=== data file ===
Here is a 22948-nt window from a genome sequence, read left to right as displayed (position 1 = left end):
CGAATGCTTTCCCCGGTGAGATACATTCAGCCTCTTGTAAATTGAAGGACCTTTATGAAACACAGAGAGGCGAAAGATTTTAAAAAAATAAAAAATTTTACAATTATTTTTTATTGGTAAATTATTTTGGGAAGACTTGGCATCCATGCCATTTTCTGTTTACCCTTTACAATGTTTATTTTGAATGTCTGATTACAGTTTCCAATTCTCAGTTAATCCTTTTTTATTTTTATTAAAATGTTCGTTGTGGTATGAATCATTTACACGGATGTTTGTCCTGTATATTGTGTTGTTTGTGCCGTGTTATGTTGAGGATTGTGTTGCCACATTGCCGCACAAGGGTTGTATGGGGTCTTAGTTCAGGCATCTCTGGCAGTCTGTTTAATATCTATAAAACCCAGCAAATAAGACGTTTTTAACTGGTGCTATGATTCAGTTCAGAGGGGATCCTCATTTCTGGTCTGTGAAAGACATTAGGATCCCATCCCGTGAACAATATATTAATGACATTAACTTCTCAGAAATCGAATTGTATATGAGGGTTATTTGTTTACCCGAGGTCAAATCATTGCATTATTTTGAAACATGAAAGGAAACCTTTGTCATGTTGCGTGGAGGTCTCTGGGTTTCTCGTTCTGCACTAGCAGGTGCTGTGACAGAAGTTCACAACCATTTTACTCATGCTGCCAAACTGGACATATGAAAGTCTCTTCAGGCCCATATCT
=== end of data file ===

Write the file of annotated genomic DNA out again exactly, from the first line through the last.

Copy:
Here is a 22948-nt window from a genome sequence, read left to right as displayed (position 1 = left end):
CGAATGCTTTCCCCGGTGAGATACATTCAGCCTCTTGTAAATTGAAGGACCTTTATGAAACACAGAGAGGCGAAAGATTTTAAAAAAATAAAAAATTTTACAATTATTTTTTATTGGTAAATTATTTTGGGAAGACTTGGCATCCATGCCATTTTCTGTTTACCCTTTACAATGTTTATTTTGAATGTCTGATTACAGTTTCCAATTCTCAGTTAATCCTTTTTTATTTTTATTAAAATGTTCGTTGTGGTATGAATCATTTACACGGATGTTTGTCCTGTATATTGTGTTGTTTGTGCCGTGTTATGTTGAGGATTGTGTTGCCACATTGCCGCACAAGGGTTGTATGGGGTCTTAGTTCAGGCATCTCTGGCAGTCTGTTTAATATCTATAAAACCCAGCAAATAAGACGTTTTTAACTGGTGCTATGATTCAGTTCAGAGGGGATCCTCATTTCTGGTCTGTGAAAGACATTAGGATCCCATCCCGTGAACAATATATTAATGACATTAACTTCTCAGAAATCGAATTGTATATGAGGGTTATTTGTTTACCCGAGGTCAAATCATTGCATTATTTTGAAACATGAAAGGAAACCTTTGTCATGTTGCGTGGAGGTCTCTGGGTTTCTCGTTCTGCACTAGCAGGTGCTGTGACAGAAGTTCACAACCATTTTACTCATGCTGCCAAACTGGACATATGAAAGTCTCTTCAGGCCCATATCT